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  3. [2022-12-20] Research student of Mistra SafeChem: This group makes me feel more at home in the programme
News | 2022-12-20
Screenshot of  persons attending a meeting in Teams.

Research student of Mistra SafeChem: This group makes me feel more at home in the programme

The research students in Mistra SafeChem make major contributions to the work of the programme. As they come from different backgrounds and are specialised in various fields, it is of great importance for them to meet and share experiences.

The research student group currently consists of 15 PhD students and post-docs who work at Stockholm University, KTH, DTU and RISE/Cytiva. Their areas of expertise range from organic chemistry, inorganic chemistry and ecotoxicology to environmental chemistry, life cycle assessment and programming.

Four times a year, Mistra SafeChem arranges for the students to meet and update each other on the progress of their research. Most often the meetings are digital, but in connection with the programme conference, they have the chance to meet face-to-face.

“Nice to present your work to someone from a different field”

At the last digital meeting, we asked some of them how it is to be a research student in Mistra SafeChem and what they think of the student meetings.

– It is a challenge that we come from so different topics, but very interesting to hear about research outside the field you focus on each day. It is also nice to test to present your work to somebody from a different field. It gives you a chance to see if they can understand you. Also, having this group makes me feel more at home in the programme. It’s more personal and more than just going to meetings and reading reports, says Kerstin von Borries, PhD student at DTU focusing on digitalization in sustainability assessments.

May Britt Rian, PhD student in ecotoxicology at Stockholm University, agrees and adds:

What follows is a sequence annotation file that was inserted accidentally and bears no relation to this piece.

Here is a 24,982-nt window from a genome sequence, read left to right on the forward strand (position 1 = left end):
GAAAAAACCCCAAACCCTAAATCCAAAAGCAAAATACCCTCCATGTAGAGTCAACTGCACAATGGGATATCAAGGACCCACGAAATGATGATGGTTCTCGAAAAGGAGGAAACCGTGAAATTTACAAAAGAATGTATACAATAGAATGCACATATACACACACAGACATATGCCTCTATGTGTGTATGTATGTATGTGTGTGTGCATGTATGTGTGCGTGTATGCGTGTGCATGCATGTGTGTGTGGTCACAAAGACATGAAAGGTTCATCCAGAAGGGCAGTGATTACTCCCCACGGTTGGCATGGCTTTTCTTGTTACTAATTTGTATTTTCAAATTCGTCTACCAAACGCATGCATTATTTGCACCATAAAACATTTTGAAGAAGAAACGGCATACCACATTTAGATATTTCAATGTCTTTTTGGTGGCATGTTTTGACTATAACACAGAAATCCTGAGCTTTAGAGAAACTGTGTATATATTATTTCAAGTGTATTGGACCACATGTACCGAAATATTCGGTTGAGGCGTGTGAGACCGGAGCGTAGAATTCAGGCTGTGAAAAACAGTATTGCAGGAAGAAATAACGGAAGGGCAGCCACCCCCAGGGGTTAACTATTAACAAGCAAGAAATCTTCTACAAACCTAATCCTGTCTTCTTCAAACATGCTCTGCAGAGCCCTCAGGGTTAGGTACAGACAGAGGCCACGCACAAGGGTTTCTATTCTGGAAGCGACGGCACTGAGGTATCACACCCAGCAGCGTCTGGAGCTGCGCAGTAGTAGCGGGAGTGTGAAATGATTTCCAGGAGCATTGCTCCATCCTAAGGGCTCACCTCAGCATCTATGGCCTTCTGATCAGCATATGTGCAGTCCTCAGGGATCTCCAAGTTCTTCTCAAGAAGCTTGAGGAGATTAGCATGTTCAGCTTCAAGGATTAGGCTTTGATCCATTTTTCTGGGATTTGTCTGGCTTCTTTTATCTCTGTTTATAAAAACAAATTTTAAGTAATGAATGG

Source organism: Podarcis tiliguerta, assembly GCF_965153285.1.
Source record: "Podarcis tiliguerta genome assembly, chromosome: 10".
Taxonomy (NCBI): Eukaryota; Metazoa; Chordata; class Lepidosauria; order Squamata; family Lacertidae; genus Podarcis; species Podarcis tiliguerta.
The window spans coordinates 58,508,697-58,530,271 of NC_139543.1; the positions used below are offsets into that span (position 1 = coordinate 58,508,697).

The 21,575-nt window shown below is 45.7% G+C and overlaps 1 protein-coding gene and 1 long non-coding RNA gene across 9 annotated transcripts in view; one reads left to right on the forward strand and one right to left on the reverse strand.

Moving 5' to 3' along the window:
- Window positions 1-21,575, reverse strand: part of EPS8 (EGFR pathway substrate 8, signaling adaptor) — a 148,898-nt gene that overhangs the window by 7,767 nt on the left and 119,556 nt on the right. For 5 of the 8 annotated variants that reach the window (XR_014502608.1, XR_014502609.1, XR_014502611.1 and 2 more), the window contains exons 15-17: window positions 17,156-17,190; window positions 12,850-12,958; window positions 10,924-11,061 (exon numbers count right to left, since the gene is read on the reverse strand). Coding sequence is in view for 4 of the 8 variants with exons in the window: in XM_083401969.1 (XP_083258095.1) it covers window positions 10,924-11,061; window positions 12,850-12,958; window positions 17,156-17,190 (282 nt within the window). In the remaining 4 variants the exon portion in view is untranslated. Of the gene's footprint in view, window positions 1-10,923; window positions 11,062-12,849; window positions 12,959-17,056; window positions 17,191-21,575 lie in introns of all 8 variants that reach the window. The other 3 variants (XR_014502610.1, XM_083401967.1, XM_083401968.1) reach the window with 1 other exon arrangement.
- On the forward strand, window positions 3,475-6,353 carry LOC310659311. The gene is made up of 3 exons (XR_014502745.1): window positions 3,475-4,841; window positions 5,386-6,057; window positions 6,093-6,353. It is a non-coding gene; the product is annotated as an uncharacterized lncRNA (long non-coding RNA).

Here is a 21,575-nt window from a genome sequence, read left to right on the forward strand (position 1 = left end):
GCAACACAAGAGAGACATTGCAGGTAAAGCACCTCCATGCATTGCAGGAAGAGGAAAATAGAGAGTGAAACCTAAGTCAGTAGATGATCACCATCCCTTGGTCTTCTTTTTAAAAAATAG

– It is good to get the chance to present to people that are part of a broader audience.

“A chance to use green chemistry tools without being an expert”

Pedro Tortajada, PhD student in organic chemistry at Stockholm University is developing a nickel-based hydrogenation reaction which is assessed using some of the programme tools in one of the programme’s case studies.

– I have taken the chance to use the approach for green chemistry in Mistra SafeChem in my field of organic chemistry. It is generally not what other organic chemistry PhD students do and it will have consequences on my research and thesis. It gives you a chance to see how one can use green chemistry tools without being an expert. This research would not be able to include without Mistra SafeChem, he says.

Elisabeth Söderberg, KTH, has a similar collaboration, developing a green chemistry pipeline utilizing enzyme catalysis. She agrees with Pedro and adds:

– It took some time to understand how everything fits together in this large programme, but now it is clearer! It is hard to see opportunities without input from meeting the other partners in the programme and the programme lead.

“Nice to learn from others”

Ziye Zheng, a postdoc at RISE/Cytiva, is working on in-silico-based prediction models for hazards of reactive chemicals. Since he is not based at an academic institution, he enjoys the meetings for discussion and the chance to present his research.

– It is nice to join these meetings and learn from others, that is what I miss from the academy, Ziye says.

Do you want to know more about the work of the research students? Here you can see posters of their work.